It is possible to experience three Friday the 13ths in a leap year as well – If New Year’s day is on a Sunday then the date will fall in January, April and July. In the 20th century, this happened in 1928, 1956, and 1984. And in the 21st century this will happen four times in 2012, 2040, 2068, and 2096. The 28-year cycle again!

4. In a reversal of its usual reputation, in mathematics, the number 13 is considered a “happy number.”

Happy numbers are defined by a process of replacing a positive integer with the sum of the squares of its digits, repeating the process until the number equals one. Unhappy or sad numbers are any positive integer that cannot be reduced to one by this process and go on forever.

5. Everyone’s favourite goat harmonising singer/songwriter also bucks the trend - Taylor Swift.

She has 13 as her lucky number and apparently she draws the number on her hand with eyeliner before going onstage. She turned 13 on Friday the 13th December 2002 and says everything good in her life has been associated with the number – “My first album went gold in 13 weeks. My first #1 song had a 13-second intro, and every time I've won an award I've been seated in either the 13th seat, the 13th row, the 13th section or row M, which is the 13th letter."

6. Thirteen is part of the Fibonacci sequence, which is a series of numbers where a number is found by adding up the two before it.

The profoundly important sequence can be found all throughout Nature and is used to make the Fibonacci Spiral, an approximation of the Golden Ratio.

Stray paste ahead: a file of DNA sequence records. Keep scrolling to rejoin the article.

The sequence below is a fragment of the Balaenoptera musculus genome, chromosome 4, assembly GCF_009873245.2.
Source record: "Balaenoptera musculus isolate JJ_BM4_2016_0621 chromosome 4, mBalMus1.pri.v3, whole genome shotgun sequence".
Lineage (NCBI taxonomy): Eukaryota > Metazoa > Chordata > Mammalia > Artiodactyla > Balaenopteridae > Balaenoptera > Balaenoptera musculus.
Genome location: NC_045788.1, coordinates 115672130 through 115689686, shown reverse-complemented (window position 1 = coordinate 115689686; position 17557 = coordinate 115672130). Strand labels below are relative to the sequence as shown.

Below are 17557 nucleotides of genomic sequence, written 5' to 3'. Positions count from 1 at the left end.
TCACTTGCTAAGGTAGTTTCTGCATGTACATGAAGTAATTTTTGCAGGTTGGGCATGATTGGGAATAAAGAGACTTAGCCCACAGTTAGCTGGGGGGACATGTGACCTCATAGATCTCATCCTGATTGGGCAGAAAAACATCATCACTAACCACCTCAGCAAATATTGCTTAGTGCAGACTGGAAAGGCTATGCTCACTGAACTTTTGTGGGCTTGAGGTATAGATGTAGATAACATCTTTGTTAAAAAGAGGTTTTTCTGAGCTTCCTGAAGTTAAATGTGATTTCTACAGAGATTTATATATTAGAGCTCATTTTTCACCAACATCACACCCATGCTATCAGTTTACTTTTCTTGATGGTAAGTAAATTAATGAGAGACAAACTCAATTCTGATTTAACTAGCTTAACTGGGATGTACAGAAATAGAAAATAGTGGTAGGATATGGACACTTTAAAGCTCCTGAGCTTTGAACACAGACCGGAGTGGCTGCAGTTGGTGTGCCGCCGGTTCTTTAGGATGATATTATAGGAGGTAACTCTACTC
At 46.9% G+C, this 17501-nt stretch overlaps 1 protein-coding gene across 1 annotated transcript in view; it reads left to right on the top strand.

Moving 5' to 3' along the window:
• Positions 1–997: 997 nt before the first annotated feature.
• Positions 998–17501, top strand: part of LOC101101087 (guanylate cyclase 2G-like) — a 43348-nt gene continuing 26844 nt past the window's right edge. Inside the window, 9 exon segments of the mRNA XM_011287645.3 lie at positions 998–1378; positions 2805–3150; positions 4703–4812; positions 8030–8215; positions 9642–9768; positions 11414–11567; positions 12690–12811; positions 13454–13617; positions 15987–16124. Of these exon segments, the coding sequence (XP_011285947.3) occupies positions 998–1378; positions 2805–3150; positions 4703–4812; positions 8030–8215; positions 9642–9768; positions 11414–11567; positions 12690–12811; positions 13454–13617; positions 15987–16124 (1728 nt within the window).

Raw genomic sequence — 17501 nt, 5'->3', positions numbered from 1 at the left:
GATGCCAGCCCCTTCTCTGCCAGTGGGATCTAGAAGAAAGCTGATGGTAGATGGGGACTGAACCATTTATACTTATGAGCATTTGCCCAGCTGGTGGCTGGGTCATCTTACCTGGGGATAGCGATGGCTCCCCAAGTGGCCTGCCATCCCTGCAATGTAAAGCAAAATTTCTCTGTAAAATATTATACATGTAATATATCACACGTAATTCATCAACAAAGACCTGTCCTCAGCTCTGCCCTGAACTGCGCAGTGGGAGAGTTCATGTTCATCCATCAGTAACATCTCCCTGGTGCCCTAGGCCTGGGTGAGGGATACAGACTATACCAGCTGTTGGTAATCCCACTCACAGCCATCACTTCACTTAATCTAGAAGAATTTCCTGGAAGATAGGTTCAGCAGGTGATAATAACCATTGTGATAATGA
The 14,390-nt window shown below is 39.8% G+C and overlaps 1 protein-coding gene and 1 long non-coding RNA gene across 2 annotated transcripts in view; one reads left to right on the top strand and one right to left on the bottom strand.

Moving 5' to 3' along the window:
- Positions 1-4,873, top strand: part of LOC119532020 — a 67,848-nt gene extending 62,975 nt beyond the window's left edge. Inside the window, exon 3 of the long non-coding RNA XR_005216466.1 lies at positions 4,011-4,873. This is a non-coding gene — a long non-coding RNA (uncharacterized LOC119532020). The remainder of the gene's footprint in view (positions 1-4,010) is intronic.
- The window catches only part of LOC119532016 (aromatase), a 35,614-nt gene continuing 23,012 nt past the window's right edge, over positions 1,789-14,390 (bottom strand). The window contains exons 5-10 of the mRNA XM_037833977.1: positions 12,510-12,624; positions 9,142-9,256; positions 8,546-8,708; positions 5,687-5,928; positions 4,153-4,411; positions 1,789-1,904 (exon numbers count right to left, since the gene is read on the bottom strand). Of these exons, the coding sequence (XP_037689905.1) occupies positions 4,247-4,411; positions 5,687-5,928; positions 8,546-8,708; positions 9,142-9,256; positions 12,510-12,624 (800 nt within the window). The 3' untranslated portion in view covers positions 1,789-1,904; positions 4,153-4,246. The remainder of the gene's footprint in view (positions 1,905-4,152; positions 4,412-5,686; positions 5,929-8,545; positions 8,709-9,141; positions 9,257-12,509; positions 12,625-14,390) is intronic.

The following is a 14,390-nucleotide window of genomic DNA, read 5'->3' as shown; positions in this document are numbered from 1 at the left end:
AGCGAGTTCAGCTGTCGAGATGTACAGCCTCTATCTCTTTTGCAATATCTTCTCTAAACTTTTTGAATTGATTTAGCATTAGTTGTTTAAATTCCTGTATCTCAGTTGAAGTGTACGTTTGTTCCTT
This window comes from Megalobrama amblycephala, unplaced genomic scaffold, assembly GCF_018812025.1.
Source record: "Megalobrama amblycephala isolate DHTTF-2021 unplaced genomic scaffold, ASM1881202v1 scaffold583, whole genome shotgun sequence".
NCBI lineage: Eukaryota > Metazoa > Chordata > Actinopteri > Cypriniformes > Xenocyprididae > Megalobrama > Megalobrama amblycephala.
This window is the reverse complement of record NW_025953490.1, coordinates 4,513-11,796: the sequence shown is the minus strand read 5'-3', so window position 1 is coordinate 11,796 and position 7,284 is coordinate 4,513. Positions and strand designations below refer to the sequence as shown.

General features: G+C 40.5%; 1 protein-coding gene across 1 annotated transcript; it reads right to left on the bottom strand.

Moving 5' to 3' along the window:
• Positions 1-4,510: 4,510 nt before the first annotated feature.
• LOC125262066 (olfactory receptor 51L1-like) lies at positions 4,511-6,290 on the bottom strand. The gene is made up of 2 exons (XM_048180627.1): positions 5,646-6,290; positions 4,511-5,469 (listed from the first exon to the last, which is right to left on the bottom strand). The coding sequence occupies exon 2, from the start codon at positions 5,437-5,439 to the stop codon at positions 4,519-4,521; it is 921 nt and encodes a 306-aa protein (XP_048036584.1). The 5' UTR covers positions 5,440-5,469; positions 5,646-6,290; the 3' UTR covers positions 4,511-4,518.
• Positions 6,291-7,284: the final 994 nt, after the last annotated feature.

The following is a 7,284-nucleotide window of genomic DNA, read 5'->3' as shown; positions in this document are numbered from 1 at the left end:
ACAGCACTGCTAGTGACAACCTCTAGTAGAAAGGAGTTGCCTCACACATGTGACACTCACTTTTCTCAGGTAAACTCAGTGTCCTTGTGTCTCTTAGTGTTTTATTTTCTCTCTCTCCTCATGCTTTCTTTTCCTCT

7. 13 is also the sixth prime number of an infinite list of primes. A prime number is a natural number (whole, non-negative number), greater than one, with no positive divisors other than itself and one. Prime numbers usually fascinate mathematicians but maybe not this one!

8. Part of the reason 13 has such a bad reputation is because it comes directly after 12, which is the number of “completeness” and pops up all over the place in religion, myth and customs.  

For example: 12 Zodiac signs, 12 months in a year, 12 hours in a clock, 12 God of Olympus, 12 tribes of Israel, 12 days of Christmas, 12 labors of Hercules, 12 Apostles of Jesus and 12 eggs in a dozen. 

9. There are also biblical and historical references to 13 being considered unlucky. Judas, the apostle who later betrayed Jesus, was supposedly the 13th guest to sit down at the last supper and Christ was also crucified on a Friday.